Leader Blues

Tuesday, January 19, 2010

TOP STORY >> Literacy program is volunteer driven

Leader staff writer

If one of your New Year’s resolutions is to volunteer for a cause that benefits your community, you might consider becoming a literacy tutor.

For Claire Rogers, who became executive director of the Lonoke County Literacy Council last July after only five months as a volunteer, the rewards are obvious. She hopes that others will be energized to get involved in helping increase literacy in their communities.

“One in five Arkansans don’t read at the level needed to function in society,” Rogers said, which means not having the reading skills to comprehend a newspaper article, an ingredients list on a food or drug product, a map or business contract.

With tutoring, there is the tangible satisfaction of knowing you have helped another person in a life-changing way, Rogers said.

Like the woman recently who improved her literacy skills so that she was able to fill out a job application and be hired, just as she was laid off from another job. And the man who was then able to pass a driver’s test and obtain a commercial driver’s license.

Literacy makes a difference for communities too. Individuals with poor reading and writing skills have difficulty finding work, keeping a good job or earning a promotion. They will have less money to contribute to the local economy and be less inclined to shop even if they have money to spend.

Poverty and crime are strongly linked to poor literacy. Adults who have difficulty reading and writing are likely to pass the problem on to their children.

“If we help these people now, we’ll reap the benefits later,” Rogers said.

Rogers became a volunteer tutor with the Lonoke Literacy Council after retiring a year ago from a career with the Family Readiness Center at Little Rock Air Force Base.

It seemed like a good fit, given the enjoyment she derives from helping others as well as an affinity for grammar, reading and writing. She liked her new-found avocation so much that when Roy Henderson announced his retirement as the council’s director, she decided to take her involvement a step further and apply for the job.

She has her sights set on increasing the number of individuals helped by the council; that includes those who are American born as well as the growing population of individuals for whom English is a second language.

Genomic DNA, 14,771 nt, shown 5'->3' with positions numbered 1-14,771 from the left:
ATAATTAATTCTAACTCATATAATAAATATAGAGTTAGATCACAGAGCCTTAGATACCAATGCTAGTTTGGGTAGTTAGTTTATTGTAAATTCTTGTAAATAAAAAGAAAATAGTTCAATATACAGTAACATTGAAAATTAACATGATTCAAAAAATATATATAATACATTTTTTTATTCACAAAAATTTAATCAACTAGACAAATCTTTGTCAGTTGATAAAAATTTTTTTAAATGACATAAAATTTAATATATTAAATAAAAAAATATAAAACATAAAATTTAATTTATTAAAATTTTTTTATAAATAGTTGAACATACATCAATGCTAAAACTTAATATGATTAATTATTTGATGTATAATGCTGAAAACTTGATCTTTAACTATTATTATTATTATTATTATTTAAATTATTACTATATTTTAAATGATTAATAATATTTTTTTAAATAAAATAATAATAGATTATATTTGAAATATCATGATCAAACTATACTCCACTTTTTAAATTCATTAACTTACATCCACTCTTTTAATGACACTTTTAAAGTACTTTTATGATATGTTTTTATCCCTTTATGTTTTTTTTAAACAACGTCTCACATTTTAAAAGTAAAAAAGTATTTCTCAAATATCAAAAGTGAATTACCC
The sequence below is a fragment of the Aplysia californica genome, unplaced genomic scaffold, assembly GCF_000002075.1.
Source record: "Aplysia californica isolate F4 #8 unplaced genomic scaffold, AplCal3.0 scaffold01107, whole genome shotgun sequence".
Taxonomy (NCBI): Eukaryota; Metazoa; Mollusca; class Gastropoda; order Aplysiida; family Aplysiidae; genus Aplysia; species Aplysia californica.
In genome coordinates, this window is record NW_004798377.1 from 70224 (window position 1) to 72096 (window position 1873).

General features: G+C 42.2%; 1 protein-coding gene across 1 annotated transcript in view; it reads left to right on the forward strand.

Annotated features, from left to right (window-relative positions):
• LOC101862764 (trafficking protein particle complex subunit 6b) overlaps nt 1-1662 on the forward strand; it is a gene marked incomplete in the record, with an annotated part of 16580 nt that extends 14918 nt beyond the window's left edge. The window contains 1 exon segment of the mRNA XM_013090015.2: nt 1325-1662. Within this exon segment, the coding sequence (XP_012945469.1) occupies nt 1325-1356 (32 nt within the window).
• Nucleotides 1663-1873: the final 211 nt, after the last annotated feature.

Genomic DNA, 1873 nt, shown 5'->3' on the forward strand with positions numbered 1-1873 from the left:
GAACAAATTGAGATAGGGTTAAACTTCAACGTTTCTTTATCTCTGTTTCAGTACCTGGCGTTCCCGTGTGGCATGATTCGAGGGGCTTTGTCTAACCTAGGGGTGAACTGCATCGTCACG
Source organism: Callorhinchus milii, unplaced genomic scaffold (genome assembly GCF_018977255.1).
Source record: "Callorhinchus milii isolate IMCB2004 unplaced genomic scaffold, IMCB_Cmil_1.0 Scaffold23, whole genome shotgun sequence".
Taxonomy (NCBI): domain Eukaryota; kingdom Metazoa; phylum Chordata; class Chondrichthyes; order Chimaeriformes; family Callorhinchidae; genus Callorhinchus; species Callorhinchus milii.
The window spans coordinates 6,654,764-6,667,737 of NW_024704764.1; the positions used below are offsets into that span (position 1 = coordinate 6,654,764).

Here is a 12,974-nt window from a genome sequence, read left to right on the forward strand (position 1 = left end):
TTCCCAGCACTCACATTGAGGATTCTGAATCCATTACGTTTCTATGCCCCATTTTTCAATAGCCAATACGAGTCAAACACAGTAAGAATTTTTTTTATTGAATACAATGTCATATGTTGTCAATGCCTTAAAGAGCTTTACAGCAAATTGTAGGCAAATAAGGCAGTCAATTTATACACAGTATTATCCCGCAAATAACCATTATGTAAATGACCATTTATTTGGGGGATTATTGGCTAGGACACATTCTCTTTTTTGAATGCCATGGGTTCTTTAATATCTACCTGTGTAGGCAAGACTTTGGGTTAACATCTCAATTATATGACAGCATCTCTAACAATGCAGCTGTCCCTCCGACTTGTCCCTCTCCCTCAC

Rogers wants to spread the word that more literacy tutors are needed to meet the need in Lonoke County. Currently, the council has 40 students and 12 tutors.

She’d like to bring the number of tutors up to 20 so that she can increase outreach to the fisheries. So far, local businesses – restaurants and hotels in particular – “have been really great about sending employees” to tutoring, Rogers said.

To be a tutor requires a weekly time commitment of two to three hours. One does not need to speak the language of ESL students in order to help them learn to read.

To keep its services going, the council depends largely on state funding, but the organization relies heavily on sales from its bookstore, the Book Nook, to pay for study materials. The cost is $110 for one year per student, which is about how long it takes to attain basic proficiency. So that no one is denied assistance because of financial difficulty, Rogers said, “I want everything to be free.”

The Book Nook is accepting donated books again but since space is limited, the store does not accept what does not sell well – hardcover books without jackets, textbooks, encyclopedias or magazines.

It’s hard to get a firm count on just how many people in Lonoke County don’t read well enough to function effectively in daily life, but it could be a substantial number.

According to 2003 U.S. Census data, about 3 percent of the county’s 64,000 residents are Hispanic and therefore may be foreign born, 12 percent live at or below the poverty level and 15 percent do not have a high school diploma, not that that is any guarantee that a person is a proficient reader. A number of those who come to the Lonoke Literacy Council for help are high school graduates.

In Arkansas, 491,000 people age 25 or older do not have a high school diploma; that is almost 25 percent. Almost 10 percent of Arkansans over age 25 have less than an eighth-grade education.

Since last October, when Rogers spoke to the Lonoke Chamber of Commerce about literacy services, the number of ESL students tutored by Lonoke County volunteers have tripled.

“Oh, my goodness, it has just mushroomed from there,” Rogers said. “Word of mouth is just wonderful.” Soon after, arrangements were made for a tutor to hold ESL classes for Hispanic housekeepers at the Holiday Inn in the evenings. In no time, students were asking if family members could join in.


Lonoke County

Literacy Council of Lonoke County:
203 Court St. in Lonoke or
114 N. First St. in Cabot
Call Claire Rogers at 501-676-7478 or e-mail her at lonokeliteracy@sbcglobal.net.

Pulaski County

Literacy Action of Central Arkansas:
100 Rock St., Suite 403 in
Little Rock
Call Clif Ford at 501-372-7323 or e-mail him at cford@cals.org.

Pulaski County Learning Center Inc.:
1900 N. Pine in North Little Rock
Call Tara Rice at 501-753-5858 or e-mail her at nlrlearn@aol.com.

White County

Literacy County of White County:
109 E. Center
Searcy, Ark. 72143
Call Ann Nieto at 501-278-5500 or e-mail: acvneato@sbcglobal.net.